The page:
The worthy officer, jumping upon a horse given him by Aramis, departed in the direction of the sound of cannon, which, by surging the crowd into the fort, had interrupted the conversation of the two friends with their prisoner. Aramis watched the departure, and when left alone with Porthos:

“Well, do you comprehend?” said he.

Ma foi! no.”

“Did not Biscarrat inconvenience you here?”

“No; he is a brave fellow.”

“Yes; but the grotto of Locmaria⁠—is it necessary all the world should know it?”

“Ah! that is true, that is true; I comprehend. We are going to escape by the cavern.”

“If you please,” cried Aramis, gayly. “Forward, friend Porthos; our boat awaits us. King Louis has not caught us⁠—yet.”


The Grotto of Locmaria
The cavern of Locmaria was sufficiently distant from the mole to render it necessary for our friends to husband their strength in order to reach it. Besides, night was advancing; midnight had struck at the fort. Porthos and Aramis were loaded with money and arms. They walked, then, across the heath, which stretched between the mole and the cavern, listening to every noise, in order better to avoid an ambush. From time to time, on the road which they had carefully left on their left, passed fugitives coming from the interior, at the news of the landing of the royal troops. Aramis and Porthos, concealed behind some projecting mass of rock, collected the words that escaped from the poor people, who fled, trembling, carrying with them their most valuable effects, and tried, whilst listening to their complaints, to gather something from them for their own interest. At length, after a rapid race, frequently interrupted by prudent stoppages, they reached the deep grottoes, in which the prophetic bishop of Vannes had taken care to have secreted a bark capable of keeping the sea at this fine season.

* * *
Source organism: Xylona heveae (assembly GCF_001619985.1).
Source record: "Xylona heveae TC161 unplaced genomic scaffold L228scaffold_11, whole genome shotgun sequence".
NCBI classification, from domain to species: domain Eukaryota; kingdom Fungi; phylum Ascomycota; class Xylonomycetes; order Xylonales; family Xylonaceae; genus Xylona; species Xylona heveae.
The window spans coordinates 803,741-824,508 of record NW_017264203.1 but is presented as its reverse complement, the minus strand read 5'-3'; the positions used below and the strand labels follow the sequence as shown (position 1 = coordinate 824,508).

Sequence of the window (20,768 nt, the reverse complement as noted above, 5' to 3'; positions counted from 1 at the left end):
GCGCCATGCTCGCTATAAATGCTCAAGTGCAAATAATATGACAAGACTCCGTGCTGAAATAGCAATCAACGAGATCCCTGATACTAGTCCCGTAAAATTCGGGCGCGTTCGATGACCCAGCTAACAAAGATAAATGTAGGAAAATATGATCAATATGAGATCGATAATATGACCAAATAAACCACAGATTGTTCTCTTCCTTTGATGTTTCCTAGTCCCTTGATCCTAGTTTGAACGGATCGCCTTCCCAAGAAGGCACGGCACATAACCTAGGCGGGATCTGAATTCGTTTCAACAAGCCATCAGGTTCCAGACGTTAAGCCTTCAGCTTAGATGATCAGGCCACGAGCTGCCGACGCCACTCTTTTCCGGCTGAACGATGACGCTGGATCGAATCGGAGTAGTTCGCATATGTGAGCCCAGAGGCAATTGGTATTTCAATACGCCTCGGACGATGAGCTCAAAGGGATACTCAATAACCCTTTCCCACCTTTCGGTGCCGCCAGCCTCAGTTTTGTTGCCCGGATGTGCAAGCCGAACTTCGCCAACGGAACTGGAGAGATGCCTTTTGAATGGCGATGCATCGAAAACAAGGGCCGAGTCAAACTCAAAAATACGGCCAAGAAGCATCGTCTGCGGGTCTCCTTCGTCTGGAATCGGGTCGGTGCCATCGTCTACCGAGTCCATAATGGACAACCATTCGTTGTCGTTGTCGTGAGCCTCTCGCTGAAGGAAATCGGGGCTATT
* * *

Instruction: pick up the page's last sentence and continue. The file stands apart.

“My good friend,” said Porthos, panting vigorously, “we have arrived, it seems. But I thought you spoke of three men, three servants, who were to accompany us. I don’t see them⁠—where are they?”